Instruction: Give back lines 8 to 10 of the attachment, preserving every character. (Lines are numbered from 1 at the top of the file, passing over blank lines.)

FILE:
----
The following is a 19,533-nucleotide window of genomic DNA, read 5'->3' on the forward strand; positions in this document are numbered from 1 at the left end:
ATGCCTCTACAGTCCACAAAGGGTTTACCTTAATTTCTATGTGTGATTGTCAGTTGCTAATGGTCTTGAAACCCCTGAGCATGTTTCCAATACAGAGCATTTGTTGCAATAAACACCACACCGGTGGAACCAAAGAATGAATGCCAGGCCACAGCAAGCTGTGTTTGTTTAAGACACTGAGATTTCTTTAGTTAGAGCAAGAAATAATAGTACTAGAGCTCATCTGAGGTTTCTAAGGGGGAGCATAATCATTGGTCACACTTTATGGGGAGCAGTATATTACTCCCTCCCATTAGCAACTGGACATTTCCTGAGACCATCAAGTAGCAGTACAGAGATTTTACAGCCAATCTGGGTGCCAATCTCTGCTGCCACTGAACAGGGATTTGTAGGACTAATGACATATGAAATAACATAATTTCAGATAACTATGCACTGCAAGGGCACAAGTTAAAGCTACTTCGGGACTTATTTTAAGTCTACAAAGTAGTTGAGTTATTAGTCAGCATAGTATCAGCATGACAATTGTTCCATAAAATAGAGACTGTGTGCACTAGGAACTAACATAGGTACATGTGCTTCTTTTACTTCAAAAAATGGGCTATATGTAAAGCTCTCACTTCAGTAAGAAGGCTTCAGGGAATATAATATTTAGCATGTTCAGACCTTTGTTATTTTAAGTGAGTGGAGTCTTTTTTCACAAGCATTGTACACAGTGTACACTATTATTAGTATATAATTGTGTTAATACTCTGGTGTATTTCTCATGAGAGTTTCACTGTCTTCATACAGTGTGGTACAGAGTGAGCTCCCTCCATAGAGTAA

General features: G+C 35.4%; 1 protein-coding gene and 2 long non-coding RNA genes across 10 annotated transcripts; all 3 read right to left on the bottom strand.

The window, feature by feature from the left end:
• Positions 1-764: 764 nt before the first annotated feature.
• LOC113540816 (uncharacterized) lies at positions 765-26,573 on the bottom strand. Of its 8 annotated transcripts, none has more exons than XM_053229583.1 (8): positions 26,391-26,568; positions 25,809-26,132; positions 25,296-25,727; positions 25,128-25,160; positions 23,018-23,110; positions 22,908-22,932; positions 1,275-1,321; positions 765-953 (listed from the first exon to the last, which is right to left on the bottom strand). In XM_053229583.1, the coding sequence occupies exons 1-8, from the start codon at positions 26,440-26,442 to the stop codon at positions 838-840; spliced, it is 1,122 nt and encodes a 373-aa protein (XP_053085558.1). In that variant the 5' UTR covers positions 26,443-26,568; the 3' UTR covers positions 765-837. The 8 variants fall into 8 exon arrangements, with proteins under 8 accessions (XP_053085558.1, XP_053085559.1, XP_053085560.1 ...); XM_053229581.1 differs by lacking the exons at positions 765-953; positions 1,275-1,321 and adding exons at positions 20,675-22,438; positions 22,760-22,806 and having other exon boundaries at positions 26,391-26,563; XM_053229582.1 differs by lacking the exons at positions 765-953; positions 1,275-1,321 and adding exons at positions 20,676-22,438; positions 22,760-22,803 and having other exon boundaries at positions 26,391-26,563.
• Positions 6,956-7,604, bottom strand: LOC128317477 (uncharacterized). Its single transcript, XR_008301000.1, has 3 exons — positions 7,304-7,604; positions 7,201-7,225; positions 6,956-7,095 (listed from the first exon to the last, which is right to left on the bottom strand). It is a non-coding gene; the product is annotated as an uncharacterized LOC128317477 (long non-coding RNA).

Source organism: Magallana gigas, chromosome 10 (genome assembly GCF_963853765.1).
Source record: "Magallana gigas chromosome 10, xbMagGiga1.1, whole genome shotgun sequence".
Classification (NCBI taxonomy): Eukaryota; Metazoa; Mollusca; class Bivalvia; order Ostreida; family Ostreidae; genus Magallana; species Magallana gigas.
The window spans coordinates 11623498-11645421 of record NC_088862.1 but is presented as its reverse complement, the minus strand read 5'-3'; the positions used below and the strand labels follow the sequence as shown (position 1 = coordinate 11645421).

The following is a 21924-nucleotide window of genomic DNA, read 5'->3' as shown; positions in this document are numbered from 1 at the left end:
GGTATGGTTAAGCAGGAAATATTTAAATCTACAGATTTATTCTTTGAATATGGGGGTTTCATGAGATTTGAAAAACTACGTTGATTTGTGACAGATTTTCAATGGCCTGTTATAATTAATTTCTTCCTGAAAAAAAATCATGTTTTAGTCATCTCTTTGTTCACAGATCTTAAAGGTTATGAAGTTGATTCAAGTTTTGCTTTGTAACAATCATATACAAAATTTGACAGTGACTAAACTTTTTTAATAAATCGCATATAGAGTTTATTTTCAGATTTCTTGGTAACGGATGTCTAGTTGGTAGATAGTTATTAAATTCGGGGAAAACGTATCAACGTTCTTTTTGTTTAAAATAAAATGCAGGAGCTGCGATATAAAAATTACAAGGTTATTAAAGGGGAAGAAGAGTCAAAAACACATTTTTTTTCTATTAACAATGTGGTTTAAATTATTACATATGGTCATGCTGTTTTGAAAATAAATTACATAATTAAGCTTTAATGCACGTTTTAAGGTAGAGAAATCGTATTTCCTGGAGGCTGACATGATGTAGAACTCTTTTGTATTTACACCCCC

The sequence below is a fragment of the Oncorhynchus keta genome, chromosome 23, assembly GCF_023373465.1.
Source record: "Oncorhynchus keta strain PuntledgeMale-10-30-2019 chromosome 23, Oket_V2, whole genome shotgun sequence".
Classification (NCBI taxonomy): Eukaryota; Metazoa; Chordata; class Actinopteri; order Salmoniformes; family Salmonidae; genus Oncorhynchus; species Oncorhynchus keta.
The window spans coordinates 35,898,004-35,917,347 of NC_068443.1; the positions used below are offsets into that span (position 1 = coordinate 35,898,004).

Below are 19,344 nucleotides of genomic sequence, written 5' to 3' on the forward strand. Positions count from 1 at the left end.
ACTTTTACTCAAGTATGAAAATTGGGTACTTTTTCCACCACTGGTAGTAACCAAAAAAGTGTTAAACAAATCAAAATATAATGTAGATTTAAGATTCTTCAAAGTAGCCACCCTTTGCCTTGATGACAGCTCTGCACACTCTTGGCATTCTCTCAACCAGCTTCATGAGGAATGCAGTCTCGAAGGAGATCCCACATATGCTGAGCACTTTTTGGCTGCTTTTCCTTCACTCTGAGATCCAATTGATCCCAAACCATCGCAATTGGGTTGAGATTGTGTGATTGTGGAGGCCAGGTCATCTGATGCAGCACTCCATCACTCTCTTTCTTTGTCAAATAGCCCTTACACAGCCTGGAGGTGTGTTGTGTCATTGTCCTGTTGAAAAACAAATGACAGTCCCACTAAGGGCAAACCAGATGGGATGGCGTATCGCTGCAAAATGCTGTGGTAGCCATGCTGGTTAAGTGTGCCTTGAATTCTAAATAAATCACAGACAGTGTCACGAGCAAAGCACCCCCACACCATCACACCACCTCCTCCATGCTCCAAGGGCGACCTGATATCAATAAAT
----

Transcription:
Source organism: Magallana gigas, chromosome 10 (genome assembly GCF_963853765.1).
Source record: "Magallana gigas chromosome 10, xbMagGiga1.1, whole genome shotgun sequence".
Classification (NCBI taxonomy): Eukaryota; Metazoa; Mollusca; class Bivalvia; order Ostreida; family Ostreidae; genus Magallana; species Magallana gigas.